She noted that effective accountability and implementation would require a substantial change in mindset within the educational administration. 

Noor Azimah also stressed the essential role of community and parental involvement in supporting education reform. 

She acknowledged the challenges many parents face, particularly those who are economically disadvantaged or from rural areas, in supporting their children’s education. 

“Many parents are busy with basic survival needs and trust the education of their children to teachers, believing them to be more capable and knowledgeable,” she said, highlighting the need for increased support and involvement from these groups. 

Like Webster and Djohann, Noor Azimah also identified the digital economy, robotics and AI as key trends that will significantly impact teaching and learning.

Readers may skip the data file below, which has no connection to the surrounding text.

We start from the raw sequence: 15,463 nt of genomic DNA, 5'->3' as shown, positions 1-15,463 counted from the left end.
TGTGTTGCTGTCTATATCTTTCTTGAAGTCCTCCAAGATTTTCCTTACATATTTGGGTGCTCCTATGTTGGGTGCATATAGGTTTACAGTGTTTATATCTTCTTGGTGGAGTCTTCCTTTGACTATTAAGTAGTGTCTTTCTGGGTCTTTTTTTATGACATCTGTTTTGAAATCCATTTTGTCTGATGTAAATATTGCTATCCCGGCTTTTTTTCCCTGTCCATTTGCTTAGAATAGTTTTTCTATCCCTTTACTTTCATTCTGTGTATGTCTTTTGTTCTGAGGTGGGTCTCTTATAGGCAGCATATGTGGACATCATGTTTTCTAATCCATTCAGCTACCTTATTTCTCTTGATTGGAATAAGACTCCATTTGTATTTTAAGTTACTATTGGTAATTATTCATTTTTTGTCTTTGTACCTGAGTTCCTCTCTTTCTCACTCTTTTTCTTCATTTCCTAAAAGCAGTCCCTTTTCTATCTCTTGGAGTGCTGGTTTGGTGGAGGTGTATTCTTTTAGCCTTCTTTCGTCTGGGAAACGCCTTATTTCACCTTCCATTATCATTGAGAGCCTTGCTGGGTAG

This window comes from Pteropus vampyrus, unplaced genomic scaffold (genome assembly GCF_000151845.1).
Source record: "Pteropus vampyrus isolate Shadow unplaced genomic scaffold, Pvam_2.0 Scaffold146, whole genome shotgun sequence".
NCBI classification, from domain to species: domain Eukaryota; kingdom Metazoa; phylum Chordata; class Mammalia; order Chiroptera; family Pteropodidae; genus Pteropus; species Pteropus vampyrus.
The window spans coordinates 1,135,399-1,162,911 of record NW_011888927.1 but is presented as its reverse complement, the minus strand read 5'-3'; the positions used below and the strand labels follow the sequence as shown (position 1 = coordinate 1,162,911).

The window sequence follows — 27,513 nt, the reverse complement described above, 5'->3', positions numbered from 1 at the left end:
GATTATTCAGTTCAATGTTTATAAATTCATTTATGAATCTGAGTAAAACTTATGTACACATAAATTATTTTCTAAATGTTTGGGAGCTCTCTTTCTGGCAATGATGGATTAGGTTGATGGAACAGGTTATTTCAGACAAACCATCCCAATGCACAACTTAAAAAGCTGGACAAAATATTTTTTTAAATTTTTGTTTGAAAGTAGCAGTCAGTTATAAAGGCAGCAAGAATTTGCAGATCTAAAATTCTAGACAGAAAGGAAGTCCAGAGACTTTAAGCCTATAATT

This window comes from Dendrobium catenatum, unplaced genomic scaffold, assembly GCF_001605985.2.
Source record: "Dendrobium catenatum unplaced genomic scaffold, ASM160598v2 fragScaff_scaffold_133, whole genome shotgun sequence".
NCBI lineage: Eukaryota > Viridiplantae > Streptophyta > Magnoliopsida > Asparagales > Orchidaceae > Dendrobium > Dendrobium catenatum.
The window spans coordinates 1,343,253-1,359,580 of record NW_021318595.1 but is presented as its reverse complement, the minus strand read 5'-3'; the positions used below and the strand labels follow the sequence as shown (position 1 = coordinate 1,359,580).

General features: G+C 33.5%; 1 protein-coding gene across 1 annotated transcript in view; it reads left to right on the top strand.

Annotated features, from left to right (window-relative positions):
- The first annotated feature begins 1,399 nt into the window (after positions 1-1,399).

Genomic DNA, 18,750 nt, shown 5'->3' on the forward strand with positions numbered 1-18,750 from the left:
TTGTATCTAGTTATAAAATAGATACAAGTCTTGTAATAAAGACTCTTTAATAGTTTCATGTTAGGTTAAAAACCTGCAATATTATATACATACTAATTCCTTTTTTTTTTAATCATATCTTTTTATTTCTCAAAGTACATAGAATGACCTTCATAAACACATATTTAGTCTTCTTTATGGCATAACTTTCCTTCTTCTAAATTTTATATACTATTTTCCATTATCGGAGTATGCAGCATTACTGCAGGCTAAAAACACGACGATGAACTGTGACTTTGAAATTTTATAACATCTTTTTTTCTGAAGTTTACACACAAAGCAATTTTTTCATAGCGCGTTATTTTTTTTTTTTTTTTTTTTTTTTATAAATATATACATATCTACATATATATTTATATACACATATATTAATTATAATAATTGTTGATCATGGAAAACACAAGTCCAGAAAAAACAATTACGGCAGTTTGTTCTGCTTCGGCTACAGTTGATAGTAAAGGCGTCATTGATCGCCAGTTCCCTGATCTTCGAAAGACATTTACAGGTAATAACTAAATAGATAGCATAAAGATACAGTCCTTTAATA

She warned that if children are not equipped with the necessary knowledge, tools, and thinking skills to capitalise on these advancements, they will surely be left behind. 

Her call to action is a clear reminder of the critical work that lies ahead to transform educational practices and policies for the benefit of all Malaysians. 

Djohann says new skill sets such as adaptability, problem-solving and collaboration are increasingly important (Source: Djohann LinkedIn)

Real Change Required 

Further discussions underlined a vital need for a systemic overhaul to restore public trust and elevate Malaysia’s educational standards to global benchmarks. 

Exploring innovative funding models, such as outcome-based funding and leveraging Malaysia’s significant role in Islamic finance, could provide new avenues for financing educational initiatives. 

Further analysis reveals deep-rooted issues of inequity in access to quality education across different socioeconomic groups in Malaysia.